How likely are you to be infected?


A recent US study by the University of Colorado Boulder lets you measure the risk of airborne Coronavirus in our workplaces, schools and on public transport, National Geographic reports

Amid the pandemic, once normal activities are peppered with questions and concerns. Can kids go back to crowded schools? Is it safe to eat lunch with colleagues? Should we worry about going for a run?

A recent modeling effort may help provide some clues. Led by Jose-Luis Jimenez at the University of Colorado Boulder, the model estimates the riskiness of different activities based on one potential route of coronavirus spread: itty-bitty particles known as aerosols.

It is proven that COVID-19 can be spread through droplets. Coughing, singing, talking, or even breathing sends spittle flying in a range of sizes. The closer you are to the spewer, the greater the chance of exposure to large, virus-laden droplets that can be inhaled or land in your eyes.

But many scientists have also grown concerned about the potential risks of aerosols—the smallest of these particles—which may float across rooms and cause infections. It’s a worry that’s greatest where ventilation is poor and airborne particulates could build.

While more research is needed to conclusively demonstrate the role of aerosol transmission in the spread of the virus, the new model incorporates what is known about the coronavirus’s spread from case reports of potential airborne transmission.

Note: This scenario assumes a well-fitted N95 mask blocks 95 percent of airborne particles. A hot spot is defined as having an infection rate of 3 percent in the local population, and a low infection area has a 0.03 percent infection rate. Unless otherwise specified, the scenarios assume 50 percent of particles pass through masks, 12 square feet of space per person at each event, and an infection rate of 2 percent. The model does not fully account for how your risk increases the closer you get to an infected person, where the concentration of both aerosols and respiratory droplets will be higher. Potential risk from contaminated surfaces is also not included. All scenarios assume constant values for room temperature, pressure, humidity, and how quickly particles settle out of the air onto surfaces due to gravity. The model also assumes that no one in the local population is immune.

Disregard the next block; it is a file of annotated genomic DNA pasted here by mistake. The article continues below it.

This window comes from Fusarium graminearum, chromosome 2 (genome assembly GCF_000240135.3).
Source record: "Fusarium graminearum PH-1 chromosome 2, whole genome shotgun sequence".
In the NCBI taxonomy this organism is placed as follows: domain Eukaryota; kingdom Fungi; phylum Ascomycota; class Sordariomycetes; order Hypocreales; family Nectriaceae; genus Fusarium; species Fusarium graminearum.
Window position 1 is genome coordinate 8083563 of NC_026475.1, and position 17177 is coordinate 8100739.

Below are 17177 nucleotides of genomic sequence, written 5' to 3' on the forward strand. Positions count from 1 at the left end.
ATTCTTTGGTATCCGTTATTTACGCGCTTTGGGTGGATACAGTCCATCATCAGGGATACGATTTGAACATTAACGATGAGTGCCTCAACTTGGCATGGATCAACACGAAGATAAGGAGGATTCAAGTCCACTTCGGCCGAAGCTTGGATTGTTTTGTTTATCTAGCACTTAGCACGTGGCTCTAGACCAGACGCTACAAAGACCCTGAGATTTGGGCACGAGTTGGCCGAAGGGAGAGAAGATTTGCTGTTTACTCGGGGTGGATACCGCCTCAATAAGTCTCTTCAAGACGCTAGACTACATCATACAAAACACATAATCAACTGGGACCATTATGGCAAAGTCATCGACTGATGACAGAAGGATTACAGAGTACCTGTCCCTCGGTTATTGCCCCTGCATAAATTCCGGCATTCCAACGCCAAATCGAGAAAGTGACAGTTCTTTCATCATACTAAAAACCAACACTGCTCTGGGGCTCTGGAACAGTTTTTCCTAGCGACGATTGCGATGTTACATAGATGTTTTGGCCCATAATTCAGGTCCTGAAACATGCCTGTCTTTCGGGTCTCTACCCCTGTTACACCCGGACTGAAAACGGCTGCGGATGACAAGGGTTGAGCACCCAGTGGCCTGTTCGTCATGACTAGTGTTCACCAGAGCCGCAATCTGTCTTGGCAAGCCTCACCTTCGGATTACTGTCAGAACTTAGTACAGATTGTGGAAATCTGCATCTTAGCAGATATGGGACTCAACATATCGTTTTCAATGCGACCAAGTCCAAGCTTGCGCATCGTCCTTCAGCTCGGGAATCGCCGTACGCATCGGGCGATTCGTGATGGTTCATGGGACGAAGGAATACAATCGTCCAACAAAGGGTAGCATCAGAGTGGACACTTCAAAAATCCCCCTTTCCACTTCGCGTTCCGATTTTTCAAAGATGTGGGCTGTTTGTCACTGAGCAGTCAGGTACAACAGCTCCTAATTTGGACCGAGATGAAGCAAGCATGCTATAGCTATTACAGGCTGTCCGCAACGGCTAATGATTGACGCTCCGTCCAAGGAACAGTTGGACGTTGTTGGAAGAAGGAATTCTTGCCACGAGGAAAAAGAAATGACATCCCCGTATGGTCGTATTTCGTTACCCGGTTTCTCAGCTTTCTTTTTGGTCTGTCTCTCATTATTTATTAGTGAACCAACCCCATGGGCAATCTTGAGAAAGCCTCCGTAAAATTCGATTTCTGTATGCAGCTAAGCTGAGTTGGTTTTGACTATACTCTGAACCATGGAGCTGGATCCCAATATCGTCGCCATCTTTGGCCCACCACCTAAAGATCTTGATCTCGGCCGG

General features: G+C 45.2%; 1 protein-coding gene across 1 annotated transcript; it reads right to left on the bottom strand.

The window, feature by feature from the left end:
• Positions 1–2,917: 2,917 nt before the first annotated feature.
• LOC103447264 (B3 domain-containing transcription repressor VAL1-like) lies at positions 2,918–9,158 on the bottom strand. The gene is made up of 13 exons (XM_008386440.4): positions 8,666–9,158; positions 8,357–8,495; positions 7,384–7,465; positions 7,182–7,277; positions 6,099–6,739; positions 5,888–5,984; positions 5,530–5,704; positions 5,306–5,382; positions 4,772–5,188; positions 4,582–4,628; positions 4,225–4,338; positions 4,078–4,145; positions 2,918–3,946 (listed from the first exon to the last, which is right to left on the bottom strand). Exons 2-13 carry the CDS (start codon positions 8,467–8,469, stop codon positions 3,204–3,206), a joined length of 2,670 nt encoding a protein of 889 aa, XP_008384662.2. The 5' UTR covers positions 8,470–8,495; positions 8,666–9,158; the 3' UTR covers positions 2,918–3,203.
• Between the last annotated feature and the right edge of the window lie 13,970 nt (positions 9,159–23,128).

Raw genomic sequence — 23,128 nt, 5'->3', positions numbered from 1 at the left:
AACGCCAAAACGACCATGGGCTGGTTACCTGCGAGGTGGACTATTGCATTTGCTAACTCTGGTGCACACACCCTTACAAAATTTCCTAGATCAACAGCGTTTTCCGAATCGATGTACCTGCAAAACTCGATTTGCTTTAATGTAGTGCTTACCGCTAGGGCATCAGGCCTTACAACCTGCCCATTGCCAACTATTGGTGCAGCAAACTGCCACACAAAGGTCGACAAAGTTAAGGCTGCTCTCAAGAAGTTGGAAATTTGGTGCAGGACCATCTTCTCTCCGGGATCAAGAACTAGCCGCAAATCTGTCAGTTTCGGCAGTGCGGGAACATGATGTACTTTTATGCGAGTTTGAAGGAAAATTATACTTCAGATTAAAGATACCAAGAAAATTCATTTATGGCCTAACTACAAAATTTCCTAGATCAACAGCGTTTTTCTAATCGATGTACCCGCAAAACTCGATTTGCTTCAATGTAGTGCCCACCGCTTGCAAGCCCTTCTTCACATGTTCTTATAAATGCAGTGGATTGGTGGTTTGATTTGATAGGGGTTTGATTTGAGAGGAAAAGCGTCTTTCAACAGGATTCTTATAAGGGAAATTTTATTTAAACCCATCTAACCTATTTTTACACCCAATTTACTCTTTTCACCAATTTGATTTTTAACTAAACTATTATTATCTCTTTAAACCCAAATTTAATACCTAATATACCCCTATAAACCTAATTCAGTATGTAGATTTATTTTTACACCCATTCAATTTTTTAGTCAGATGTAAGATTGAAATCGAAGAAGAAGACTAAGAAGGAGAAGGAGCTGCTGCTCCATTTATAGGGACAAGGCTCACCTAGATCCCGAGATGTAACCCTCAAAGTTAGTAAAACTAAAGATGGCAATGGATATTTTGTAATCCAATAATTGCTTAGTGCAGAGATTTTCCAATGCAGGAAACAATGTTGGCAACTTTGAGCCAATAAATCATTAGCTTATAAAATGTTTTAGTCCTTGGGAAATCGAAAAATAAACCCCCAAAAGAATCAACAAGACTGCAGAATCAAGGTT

The model provides a rough estimation of risk, Jimenez cautions. As with any model, the calculations must make some assumptions, such as requiring the air to be mixed, so the virus is dispersed throughout the room. Still, it can provide valuable clues to the relative risks of different activities.

To calculate the possible aerosol risks in various environments, users can tweak a host of parameters, such as the size of a group, the room size, or the effectiveness of masks.

The risk also depends on the prevalence of the disease in your area, which users can input into the model to change the potential number of infected people in a given group.

An important note: the model does not account for how the risk increases with closer proximity, where droplet and aerosol concentrations will be higher, or for people touching their eyes or noses with contaminated hands.

The model underscores the importance of widespread use of masks and the risks of COVID-19 transmission in crowded rooms and poorly ventilated conditions—and in any of these settings, time is key, says Linsey Marr, a civil and environmental engineer at Virginia Tech who specializes in airborne transmission of viruses and provided feedback on the model. The longer anyone spends in a poorly ventilated or crowded space, the greater the predicted risk of falling ill.


Measure your own risk here.